If you do end up having to bottle feed, many major pet store outlets have kitten formula available for purchase. Make sure to read instructions carefully so they are getting the exact amount of nutrients they need to thrive.
There is always a chance to save a baby, but don’t get too let down if your efforts don’t pay off. Sometimes, there really is nothing you can do, and you might have to accept that mother knew best this time.
5. Mother Cat Needs a Break
If you’re a parent, you probably can relate all too well when it comes to needing a break to recharge your batteries. Some mother cats leave their kittens for brief intervals to have a little time to themselves. Nursing multiple kittens takes a big toll on the mama’s body.
Some mothers will be extremely doting, patient, and nurturing with their litter. Other mothers will require more space and be more distant from their young. Feelings toward motherhood can be drastically different from cat to cat.
You shouldn’t really panic if your female is the more paws-off type. As long as she’s feeding them every 1 to 3 hours for the first 3 weeks of their life, you have nothing to worry about. When mom is comfortable, you can start bonding with the kittens if you feel like they don’t get enough motherly love.
If your female needs a breather—just let her have her time. She will come back to the kittens when she knows her kittens need her.
6. Lack of Maternal Instinct
Just like every other mother on the planet, some cats just aren’t cut out for it. It isn’t natural—for them. It’s not unusual for another female cat to step in when a mother steps down to take over that role. Of course, if you don’t have multiple females, this isn’t an option—but rather a cause for concern.
Sometimes, certain females just take a little longer to transition, so don’t be too concerned if it’s taking her a second to learn the ropes. This can be a big step for lots of first-time moms and you can try to intervene if you think you must.
A lack of maternal instinct can lead to malnourished kittens, which can have dire consequences. If you can’t get her interested in giving the kittens minimal care, you might have to take over feedings until they are on solid foods.
7. Kittens Are Becoming More Independent
Kittens don’t stay little very long. Mothers know when it’s time to back off and allow their little ones to develop some independence. You might see the mom leaving just a few weeks after the kittens were born. That’s perfectly normal and expected behavior.
Your mother cat will know when it’s time to show the kittens around. She might go on longer solo trips at this point, or come to teach them the ways of the house. If your kitties are up walking around, it’s safe to say she’s giving them what they need at this stage.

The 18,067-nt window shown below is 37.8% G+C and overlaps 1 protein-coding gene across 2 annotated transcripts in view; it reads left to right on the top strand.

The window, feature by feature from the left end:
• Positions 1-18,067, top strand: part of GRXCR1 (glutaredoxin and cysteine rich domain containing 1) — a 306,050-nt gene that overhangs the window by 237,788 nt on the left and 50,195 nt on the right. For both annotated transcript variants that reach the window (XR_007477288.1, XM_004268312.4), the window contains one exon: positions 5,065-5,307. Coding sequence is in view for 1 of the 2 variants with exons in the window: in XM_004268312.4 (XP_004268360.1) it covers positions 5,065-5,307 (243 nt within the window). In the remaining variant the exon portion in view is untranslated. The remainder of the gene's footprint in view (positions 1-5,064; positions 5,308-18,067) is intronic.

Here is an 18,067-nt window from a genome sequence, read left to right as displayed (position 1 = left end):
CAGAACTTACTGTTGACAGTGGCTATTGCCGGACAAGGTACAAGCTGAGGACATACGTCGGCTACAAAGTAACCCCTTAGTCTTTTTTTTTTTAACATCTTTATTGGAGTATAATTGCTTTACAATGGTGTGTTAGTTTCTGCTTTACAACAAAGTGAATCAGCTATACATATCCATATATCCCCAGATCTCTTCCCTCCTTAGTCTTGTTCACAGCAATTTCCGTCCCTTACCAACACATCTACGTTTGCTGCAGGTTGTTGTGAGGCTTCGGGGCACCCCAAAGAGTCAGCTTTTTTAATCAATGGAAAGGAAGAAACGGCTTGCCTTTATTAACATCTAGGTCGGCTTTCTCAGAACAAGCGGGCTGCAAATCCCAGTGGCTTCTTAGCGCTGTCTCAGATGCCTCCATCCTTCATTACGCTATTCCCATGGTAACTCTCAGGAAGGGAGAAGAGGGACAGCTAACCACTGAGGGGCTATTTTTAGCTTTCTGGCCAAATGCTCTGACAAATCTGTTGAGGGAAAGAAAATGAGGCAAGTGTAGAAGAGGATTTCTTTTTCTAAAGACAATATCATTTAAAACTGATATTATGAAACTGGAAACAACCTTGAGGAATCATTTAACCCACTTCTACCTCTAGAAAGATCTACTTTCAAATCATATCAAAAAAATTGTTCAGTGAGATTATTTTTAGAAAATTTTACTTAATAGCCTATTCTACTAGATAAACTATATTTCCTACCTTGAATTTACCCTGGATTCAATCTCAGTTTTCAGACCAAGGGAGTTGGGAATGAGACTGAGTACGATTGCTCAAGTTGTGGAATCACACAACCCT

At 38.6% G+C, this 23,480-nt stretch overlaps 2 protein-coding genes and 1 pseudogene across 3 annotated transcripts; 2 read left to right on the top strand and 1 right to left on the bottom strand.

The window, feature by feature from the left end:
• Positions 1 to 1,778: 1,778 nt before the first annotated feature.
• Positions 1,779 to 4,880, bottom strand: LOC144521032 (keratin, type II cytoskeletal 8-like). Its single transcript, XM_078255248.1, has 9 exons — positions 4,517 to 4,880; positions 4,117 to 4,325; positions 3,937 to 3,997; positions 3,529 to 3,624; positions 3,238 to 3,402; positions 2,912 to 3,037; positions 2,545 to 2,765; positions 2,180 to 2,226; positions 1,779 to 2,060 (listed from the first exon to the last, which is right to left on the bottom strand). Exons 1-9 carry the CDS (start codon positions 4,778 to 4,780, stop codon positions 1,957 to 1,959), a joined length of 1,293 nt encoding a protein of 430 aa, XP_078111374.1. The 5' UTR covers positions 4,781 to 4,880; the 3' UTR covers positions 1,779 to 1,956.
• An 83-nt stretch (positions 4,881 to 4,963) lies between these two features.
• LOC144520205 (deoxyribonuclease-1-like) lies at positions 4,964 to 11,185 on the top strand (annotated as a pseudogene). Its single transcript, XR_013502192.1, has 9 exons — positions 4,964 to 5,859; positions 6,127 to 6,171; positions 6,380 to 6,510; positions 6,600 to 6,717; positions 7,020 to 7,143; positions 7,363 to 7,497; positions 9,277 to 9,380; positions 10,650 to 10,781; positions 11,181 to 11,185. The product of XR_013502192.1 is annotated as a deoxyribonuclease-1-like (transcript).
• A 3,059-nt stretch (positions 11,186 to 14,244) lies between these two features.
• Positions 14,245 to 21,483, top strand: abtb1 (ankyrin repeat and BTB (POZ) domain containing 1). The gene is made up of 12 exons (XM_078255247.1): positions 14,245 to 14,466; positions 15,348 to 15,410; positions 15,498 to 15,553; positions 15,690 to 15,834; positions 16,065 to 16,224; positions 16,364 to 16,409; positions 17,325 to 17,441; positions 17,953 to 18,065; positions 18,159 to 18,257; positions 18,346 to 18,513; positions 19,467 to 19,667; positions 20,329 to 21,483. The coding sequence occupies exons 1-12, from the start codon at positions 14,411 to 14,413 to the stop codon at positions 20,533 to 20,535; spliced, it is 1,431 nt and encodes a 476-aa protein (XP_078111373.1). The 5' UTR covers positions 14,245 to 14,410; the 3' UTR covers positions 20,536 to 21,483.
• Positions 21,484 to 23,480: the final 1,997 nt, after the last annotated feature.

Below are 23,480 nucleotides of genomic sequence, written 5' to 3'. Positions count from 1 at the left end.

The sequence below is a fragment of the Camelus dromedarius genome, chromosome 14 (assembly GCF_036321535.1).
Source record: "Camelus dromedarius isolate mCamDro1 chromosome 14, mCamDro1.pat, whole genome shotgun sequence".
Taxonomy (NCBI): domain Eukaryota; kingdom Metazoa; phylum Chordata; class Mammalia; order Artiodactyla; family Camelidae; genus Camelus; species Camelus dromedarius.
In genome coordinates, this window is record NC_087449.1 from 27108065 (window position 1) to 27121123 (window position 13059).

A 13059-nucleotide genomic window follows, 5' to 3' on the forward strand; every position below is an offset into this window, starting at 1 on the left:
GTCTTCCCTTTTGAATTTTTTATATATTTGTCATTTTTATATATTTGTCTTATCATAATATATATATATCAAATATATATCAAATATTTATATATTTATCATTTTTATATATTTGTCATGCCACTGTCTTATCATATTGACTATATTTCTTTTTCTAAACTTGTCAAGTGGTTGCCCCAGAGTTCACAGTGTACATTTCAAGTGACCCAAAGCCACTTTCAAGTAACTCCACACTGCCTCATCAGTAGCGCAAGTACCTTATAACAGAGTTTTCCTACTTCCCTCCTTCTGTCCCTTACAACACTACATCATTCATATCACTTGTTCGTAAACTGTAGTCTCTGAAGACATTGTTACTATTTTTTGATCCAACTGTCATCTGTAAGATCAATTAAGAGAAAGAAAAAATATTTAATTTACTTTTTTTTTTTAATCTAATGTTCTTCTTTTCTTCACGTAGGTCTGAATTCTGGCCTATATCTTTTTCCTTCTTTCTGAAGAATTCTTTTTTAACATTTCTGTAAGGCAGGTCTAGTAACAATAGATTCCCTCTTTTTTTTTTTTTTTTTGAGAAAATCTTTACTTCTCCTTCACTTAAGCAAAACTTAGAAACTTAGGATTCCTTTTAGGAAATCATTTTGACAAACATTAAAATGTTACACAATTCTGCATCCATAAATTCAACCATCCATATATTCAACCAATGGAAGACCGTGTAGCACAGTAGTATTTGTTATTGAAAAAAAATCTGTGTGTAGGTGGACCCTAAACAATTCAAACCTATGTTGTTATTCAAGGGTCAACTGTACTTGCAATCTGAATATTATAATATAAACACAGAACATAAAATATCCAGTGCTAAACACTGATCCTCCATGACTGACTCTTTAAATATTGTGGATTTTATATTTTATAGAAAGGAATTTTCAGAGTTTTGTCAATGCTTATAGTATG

Once a kitten is 4 weeks old, you can start feeding them solids. Even though they won’t be ready to leave their mom for a few more weeks, it’s the beginning of their adult diet. So, if she leaves around this marker, it’s because she knows the kittens are just fine.
Remember, your mother cat has just been tirelessly raising a litter—and she’s probably enjoying her lengthy breaks.
Ways to Prevent Mothers From Leaving Kittens
When it comes to a cat’s reaction to motherhood, it’s hard to know what to expect until the kittens are already here. Some cats can be wonderful pets, but terrible mothers. Or reversed—the mother could be unfriendly to humans but warm to her babies.
Some cats are just more independent and free-spirited. They will take care of their kittens, but only for what they need and nothing more. You could say they’re a bit stingy with their time. Young mothers just might not understand the seriousness of motherhood quite yet—by no fault of their own.
If you need help, don’t hesitate to call a vet or rescue group. Your vet may have a few suggestions for you to try. If your mother cat won’t care for her kittens after you tried all you could, consider giving them to a professional to raise.
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As you can see, there are several reasons a mother could leave her babies periodically. Some of it is normal, but some of it needs attention. Kittens’ bodies need constant nutrition throughout the first several weeks of life. If your mother cat isn’t feeding or caring for them correctly, it might cause a bunch of problems for your litter.
Monitor the situation closely. If you have any questions or concerns about the behavior, don’t hesitate to call your vet for further guidance.
Featured image credit: Naratiwat Pochoom, Shutterstock
- 7 Reasons Mother Cats Leave Her Kittens
- Ways to Prevent Mothers From Leaving Kittens
- Final Thoughts